This comic wasn’t for me and maybe that’s why I wasn’t really in to it but I feel they could have made a better effort to make a comic that anyone could enjoy and not pigeon hole this comic into some pink room with a Taylor Lautner Fathead on the wall. I guess maybe super young kids who have yet to read and fully comprehend that which they are reading may enjoy this book because it has pictures and colors, but I can’t see too many other people being interested enough to purchase the remaining three issues. But I guess if your mom is buying you comics (yes you, 40 year old person living in your mom’s basement) and you don’t have any choice in the matter, you’ll read anything. Basically I recommend you stick to the Marvel Age titles because they are fun and probably won’t have as much fluff and “girl” stuff as this comic. I’m not sure what age ranges this book is for but it has to be for ultra young kids. The bottom line is kids over the age of 8 or so don’t want comics for kids, they want regular comics that everyone else is reading and unless they have super strict parents that’s what there are going to buy.
Writer: Mark Waid Artist: Ron Garney, with Dale Eaglesham and Andy Kubert Inker: Bob Wiacek Publisher: Marvel Comics Reviewer: WilliamThis past weekend I was in Richardson, TX for Official Pix’s Sci-Fi Expo. My first ever convention of any kind, and I had such a blast. I got to meet Adam Baldwin, took pics with some Klingons, spoke a little with Roger Christian during his Q&A, and even got an autograph from the lovely Jaime King. I’m afraid I wasn’t too familiar with her work as I got to her booth, but I can honestly say that she is one of the most beautiful women I have ever met in my short life. So petite and charming.
In any case, while perusing the comic book vendors I came across one seller who had some boxes of clearance comics. Knowing that within one man’s trash is always another man’s treasure, I looked through the bunch and eventually found this great TPB from Mark Waid and Ron Garney.
Captain America remains one of my favorite comic book characters ever. Jingoism and all, he is Marvel’s version of Superman. So clean and All-American, to see any harm come to him always makes me take notice. I quickly began reading this TPB while I was waiting in another line, and I must say that this remains a truly great read.
To sum it up, it deals with the theme of “Capmania” as Captain America suddenly becomes a major superhero celebrity. Trying to convey to the people that he should be a symbol of hope rather than a product, Captain America balances a world that follows his every move as he continues his fight against villains. In this regard, Mark Waid hits a home run here as he presents one of the best Captain Americas I have ever read. Always looking to fight for truth, justice and the American Way; always willing to stand up to anyone (in this case HYDRA) looking to terrorize his American public. It’s interesting to note how Waid wrote this during a time before September 11. Here he explores terrorism through hokey villains as HYDRA and Batroc, with Captain America always being held in such a warm American light. After the Twin Tower attacks happened and former President Bush began his War on Terror, it would’ve been interesting to see how Waid would’ve handled such a change within Captain America.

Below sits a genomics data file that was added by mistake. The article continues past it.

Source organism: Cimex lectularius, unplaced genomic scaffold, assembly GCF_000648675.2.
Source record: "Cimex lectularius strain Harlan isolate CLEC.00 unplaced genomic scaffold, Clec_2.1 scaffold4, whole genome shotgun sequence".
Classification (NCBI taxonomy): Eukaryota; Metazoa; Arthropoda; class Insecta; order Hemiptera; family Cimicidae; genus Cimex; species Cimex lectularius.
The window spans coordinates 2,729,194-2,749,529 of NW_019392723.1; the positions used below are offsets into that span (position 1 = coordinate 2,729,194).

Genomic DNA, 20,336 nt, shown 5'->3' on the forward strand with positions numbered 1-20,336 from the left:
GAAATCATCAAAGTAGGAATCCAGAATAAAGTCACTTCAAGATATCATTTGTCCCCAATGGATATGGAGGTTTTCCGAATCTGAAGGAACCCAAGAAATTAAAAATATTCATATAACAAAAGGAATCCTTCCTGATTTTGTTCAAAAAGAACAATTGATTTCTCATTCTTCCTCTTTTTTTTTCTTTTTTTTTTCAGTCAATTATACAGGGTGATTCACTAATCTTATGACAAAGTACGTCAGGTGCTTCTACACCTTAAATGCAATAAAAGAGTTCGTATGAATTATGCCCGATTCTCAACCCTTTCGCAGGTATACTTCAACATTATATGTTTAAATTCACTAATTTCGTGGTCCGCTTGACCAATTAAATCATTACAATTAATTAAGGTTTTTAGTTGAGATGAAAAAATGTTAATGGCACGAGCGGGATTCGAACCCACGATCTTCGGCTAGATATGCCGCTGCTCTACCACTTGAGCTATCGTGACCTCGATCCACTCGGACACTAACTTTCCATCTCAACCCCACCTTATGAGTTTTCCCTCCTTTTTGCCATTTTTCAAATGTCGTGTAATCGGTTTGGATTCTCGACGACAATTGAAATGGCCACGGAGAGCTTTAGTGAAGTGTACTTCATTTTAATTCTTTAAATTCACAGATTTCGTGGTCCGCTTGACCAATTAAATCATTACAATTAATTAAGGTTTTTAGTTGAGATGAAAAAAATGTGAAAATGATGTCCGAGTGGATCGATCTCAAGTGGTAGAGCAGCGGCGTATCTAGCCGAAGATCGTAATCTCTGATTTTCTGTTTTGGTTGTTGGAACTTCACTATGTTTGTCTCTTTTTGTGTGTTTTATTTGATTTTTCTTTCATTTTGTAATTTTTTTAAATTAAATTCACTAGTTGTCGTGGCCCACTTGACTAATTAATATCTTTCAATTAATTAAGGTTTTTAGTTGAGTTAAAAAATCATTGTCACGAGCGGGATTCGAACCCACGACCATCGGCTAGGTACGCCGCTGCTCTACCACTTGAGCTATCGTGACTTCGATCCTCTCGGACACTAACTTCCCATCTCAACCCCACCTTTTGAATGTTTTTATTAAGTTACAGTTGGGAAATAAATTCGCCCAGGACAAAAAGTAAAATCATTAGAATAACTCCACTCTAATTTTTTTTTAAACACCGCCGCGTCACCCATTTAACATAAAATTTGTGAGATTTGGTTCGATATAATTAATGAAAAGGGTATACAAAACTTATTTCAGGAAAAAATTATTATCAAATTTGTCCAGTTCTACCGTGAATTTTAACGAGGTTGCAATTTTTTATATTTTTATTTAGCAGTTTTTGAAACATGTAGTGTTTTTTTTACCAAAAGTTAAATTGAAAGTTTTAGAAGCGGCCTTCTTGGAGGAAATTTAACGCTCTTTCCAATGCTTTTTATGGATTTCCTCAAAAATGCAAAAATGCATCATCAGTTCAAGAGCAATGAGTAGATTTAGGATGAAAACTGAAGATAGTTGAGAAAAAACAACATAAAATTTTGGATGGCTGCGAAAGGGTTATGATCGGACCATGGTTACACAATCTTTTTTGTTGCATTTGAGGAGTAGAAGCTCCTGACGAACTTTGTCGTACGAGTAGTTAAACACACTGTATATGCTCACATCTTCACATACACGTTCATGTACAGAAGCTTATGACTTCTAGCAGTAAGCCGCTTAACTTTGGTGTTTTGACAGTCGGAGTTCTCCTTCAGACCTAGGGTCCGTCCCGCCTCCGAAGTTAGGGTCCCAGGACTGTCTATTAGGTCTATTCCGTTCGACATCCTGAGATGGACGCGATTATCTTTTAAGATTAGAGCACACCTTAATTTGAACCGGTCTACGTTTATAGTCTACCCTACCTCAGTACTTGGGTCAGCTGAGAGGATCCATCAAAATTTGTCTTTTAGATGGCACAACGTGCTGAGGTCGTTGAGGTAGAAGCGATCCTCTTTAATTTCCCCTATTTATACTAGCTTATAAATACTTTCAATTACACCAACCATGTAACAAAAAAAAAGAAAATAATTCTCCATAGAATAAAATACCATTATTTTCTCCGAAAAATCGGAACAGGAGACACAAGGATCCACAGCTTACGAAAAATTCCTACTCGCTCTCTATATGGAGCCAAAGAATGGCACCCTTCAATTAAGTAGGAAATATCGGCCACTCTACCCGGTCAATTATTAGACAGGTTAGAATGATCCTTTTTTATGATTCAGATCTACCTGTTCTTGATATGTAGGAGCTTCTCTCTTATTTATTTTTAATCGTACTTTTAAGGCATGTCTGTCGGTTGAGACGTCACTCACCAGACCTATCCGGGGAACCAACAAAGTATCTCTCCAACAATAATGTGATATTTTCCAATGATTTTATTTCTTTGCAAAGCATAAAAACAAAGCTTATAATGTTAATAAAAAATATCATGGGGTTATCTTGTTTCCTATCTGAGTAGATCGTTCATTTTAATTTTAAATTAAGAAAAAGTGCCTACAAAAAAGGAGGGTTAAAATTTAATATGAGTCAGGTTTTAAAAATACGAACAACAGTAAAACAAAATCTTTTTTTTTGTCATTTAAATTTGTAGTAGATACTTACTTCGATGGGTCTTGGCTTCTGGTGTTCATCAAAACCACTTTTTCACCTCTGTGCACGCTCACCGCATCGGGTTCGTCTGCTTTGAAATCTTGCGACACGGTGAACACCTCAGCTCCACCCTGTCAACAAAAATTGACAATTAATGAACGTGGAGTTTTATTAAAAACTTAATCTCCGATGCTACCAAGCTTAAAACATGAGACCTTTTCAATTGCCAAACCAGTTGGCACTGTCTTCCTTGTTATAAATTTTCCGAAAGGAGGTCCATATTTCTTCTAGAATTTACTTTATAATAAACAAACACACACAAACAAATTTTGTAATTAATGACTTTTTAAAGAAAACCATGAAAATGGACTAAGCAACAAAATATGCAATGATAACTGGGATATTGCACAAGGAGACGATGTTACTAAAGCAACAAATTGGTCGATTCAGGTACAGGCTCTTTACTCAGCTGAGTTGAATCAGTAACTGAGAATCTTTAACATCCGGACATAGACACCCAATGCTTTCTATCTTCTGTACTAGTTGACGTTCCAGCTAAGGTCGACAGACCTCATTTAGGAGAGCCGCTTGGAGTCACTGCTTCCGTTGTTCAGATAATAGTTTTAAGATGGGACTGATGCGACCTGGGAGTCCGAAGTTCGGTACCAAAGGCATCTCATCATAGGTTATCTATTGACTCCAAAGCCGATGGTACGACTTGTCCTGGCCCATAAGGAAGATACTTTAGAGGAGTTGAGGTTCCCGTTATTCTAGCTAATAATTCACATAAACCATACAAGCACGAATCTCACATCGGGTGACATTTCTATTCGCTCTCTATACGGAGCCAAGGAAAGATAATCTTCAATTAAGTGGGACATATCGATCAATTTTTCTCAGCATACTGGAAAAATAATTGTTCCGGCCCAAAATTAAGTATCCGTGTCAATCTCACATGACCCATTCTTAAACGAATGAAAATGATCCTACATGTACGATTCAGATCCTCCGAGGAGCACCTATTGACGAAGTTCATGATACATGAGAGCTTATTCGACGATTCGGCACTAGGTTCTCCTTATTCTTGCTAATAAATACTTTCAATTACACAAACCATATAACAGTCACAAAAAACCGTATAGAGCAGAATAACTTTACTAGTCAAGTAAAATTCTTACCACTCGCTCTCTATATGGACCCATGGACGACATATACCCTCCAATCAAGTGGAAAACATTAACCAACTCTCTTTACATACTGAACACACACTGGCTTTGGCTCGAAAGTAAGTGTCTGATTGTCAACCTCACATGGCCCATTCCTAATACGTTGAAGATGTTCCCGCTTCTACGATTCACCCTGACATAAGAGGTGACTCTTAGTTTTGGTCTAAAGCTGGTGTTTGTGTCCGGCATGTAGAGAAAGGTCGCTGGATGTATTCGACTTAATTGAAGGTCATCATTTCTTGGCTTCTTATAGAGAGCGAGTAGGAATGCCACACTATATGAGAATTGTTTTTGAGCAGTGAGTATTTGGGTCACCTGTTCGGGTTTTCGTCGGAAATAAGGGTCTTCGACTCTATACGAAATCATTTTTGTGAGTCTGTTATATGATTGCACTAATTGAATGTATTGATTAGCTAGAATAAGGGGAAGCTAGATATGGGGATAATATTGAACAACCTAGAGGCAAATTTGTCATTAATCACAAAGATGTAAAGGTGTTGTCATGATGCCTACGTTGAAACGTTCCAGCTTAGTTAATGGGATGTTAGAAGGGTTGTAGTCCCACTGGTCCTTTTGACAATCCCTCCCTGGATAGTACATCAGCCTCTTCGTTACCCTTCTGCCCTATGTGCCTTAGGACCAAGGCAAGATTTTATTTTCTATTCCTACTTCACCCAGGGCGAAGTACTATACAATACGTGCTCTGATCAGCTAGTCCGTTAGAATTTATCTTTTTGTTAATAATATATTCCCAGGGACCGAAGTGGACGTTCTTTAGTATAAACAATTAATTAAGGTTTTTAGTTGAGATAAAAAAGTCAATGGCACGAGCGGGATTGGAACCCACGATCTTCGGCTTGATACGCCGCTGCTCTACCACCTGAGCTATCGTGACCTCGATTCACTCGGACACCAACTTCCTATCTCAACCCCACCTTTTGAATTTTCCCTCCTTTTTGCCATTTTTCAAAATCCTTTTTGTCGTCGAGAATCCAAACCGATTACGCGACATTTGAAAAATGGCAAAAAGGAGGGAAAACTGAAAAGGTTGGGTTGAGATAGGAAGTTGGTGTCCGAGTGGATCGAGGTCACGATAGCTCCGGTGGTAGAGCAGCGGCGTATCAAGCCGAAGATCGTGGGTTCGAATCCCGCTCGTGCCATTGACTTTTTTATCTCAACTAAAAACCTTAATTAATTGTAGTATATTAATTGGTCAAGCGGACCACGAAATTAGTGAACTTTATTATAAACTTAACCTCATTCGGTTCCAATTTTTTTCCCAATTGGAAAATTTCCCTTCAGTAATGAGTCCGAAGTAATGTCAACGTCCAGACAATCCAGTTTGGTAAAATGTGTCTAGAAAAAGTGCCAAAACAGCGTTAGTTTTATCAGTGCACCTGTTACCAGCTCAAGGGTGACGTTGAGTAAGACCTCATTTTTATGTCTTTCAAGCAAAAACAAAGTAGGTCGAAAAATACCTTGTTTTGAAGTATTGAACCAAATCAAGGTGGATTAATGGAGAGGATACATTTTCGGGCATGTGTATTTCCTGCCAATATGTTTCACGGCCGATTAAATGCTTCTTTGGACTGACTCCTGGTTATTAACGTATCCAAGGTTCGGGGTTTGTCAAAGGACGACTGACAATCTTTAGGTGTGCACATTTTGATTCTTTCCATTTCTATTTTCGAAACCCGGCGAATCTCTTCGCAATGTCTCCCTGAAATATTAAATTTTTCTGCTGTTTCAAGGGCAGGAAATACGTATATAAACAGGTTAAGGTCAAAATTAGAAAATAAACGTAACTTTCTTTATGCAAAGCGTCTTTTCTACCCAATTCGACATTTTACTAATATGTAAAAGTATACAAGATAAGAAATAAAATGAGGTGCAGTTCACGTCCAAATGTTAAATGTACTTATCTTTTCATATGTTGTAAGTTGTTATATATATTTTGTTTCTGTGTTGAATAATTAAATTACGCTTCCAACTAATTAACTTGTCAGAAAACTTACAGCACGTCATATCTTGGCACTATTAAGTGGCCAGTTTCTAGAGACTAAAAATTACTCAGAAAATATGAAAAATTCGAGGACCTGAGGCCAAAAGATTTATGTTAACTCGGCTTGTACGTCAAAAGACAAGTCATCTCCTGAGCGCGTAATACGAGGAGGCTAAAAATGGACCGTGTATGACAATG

A great plot point however remains with Captain America losing his iconic shield. This is one of the BEST moments here as it shows Captain America in his best spotlight. After having jettisoned himself and some naval officer out of an exploding submarine, Captain America suddenly finds himself with the choice of either saving the now critically injured officer or his plummeting one-of-a-kind shield, one about to be lost within the depths of the Atlantic Ocean forever. So Captain America easily picks the former, only hesitating slightly before making the right choice. Such a great moment.
Ron Garney (and company) provide some adequate artwork too. While sometimes too cartoony, Garney knows how to milk those patriotic shots as Captain America charges into battle.
In any case I highly recommend this TPB if you’re a fan of Captain America. It’s a nostalgic trip back to the more innocent days in America and Captain America’s life.
Upon being notified of the death of his grandfather, Daikichi hastily arranged for some time off of work and commuted back to his home town. Upon opening the gate to his grandfather's house, he was met with the tense gaze of a young girl in black mourning dress, clutching a bellflower in her hand. While he'd been focused on his career, Daikichi hadn't been around his family for a while, so his immediate guess was that the young girl was his niece. Entering the house, Daikichi meets his mother and she corrects the assumption. In fact, the girl is Daikichi's grandfather's illegitimate daughter. No one in the family is quite sure of the circumstances that lead to the elderly man fathering a child, and no one is too enthusiastic about taking in the six year old girl. It is perhaps telling that the manga never identifies who lets Daikichi know that her name is Rin. Her silence is off-putting, especially in contrast to Daikichi's rambunctious like aged niece. Creepily, she begins shadowing Daikichi, presumably due to his sometimes startling resemblance to his grandfather. If Unita had illustrated her with dark rather than light hair, she could've been mistaken for one of Japan's "dead girl" ghosts.